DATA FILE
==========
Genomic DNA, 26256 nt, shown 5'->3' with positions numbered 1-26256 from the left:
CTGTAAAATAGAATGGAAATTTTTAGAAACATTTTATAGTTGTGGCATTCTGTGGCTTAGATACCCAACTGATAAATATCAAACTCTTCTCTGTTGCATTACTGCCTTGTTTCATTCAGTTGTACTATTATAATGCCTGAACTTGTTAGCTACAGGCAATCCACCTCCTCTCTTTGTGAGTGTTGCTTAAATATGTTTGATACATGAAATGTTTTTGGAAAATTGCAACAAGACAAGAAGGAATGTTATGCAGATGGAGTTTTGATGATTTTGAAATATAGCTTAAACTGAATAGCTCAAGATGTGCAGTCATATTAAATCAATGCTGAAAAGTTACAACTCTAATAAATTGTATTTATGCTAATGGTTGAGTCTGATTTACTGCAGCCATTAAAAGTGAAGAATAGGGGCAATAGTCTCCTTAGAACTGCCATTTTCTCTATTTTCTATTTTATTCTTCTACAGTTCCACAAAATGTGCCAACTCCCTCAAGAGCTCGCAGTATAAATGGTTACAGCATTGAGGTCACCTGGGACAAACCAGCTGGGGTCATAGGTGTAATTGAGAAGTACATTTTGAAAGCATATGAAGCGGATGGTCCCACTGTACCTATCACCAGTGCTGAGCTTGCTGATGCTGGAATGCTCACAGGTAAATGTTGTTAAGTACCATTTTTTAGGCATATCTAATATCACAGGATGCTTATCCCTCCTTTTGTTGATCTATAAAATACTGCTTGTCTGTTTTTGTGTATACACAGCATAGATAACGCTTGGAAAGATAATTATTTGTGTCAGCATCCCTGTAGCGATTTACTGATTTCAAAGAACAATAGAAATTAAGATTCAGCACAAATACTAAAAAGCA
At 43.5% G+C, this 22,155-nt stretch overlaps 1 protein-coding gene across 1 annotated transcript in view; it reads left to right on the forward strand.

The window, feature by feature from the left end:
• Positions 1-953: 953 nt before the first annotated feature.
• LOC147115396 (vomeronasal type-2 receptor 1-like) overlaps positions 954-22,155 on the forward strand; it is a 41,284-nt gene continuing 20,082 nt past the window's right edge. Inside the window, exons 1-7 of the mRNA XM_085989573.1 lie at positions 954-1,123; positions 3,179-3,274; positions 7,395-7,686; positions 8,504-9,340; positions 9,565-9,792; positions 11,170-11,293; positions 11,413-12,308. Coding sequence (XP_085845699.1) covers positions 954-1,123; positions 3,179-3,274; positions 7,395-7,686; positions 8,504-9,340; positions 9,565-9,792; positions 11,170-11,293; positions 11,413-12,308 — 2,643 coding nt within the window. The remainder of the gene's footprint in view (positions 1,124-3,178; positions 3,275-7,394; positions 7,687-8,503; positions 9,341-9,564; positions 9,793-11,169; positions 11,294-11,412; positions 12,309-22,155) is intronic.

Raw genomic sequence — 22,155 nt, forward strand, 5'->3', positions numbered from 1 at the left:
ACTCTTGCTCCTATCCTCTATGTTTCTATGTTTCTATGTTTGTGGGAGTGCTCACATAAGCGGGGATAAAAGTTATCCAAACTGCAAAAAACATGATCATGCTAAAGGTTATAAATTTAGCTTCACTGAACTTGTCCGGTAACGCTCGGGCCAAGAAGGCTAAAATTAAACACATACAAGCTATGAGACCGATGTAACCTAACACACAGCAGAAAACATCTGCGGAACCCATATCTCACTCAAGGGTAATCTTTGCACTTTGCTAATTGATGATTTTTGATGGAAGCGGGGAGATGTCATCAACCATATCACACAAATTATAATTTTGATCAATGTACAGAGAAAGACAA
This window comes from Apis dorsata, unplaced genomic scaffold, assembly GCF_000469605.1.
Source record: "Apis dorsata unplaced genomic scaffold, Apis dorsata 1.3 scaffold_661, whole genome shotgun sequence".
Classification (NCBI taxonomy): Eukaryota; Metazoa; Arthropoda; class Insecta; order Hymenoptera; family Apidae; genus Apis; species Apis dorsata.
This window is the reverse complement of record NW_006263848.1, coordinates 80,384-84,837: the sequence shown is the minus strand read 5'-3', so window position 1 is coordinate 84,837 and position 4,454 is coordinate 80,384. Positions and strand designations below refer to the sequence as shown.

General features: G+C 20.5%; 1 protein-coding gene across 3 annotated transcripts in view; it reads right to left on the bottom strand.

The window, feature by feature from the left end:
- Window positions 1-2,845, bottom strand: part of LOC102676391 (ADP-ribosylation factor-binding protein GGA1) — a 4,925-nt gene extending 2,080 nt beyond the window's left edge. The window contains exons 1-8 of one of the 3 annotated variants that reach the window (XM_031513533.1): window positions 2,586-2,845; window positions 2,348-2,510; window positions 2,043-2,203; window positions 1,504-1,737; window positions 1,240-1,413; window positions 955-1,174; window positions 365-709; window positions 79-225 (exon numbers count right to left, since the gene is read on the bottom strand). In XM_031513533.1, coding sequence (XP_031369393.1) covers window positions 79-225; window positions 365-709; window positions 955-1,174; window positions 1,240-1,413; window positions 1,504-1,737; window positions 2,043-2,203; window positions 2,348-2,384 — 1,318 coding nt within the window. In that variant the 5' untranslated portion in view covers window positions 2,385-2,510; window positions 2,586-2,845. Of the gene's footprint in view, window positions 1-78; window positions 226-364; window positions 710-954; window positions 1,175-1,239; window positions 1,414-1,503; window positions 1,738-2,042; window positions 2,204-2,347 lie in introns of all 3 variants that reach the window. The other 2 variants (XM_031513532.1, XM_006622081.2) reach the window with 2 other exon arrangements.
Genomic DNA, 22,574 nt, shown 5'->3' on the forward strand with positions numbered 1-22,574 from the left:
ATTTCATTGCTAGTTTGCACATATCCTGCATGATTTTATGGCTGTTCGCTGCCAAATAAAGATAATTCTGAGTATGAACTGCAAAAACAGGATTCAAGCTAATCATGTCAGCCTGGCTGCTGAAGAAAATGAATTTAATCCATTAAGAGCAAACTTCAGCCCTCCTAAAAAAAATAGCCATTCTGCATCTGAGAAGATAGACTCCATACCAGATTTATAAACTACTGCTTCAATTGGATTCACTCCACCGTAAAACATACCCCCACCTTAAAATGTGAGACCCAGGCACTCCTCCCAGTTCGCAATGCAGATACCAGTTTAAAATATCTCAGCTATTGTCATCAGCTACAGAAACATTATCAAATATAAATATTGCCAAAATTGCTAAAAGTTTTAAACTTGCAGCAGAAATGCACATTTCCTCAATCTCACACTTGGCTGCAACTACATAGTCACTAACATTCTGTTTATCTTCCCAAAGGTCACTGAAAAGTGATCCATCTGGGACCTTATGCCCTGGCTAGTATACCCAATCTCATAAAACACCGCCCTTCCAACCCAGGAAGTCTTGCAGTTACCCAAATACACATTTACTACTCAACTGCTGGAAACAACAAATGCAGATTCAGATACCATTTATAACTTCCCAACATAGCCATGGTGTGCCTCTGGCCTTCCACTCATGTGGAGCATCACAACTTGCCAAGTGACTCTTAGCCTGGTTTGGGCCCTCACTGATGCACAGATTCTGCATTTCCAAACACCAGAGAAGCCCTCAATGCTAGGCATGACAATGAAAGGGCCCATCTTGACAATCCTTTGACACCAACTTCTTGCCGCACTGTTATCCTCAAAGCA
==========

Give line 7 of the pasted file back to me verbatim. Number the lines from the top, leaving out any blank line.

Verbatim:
Raw genomic sequence — 22,155 nt, forward strand, 5'->3', positions numbered from 1 at the left: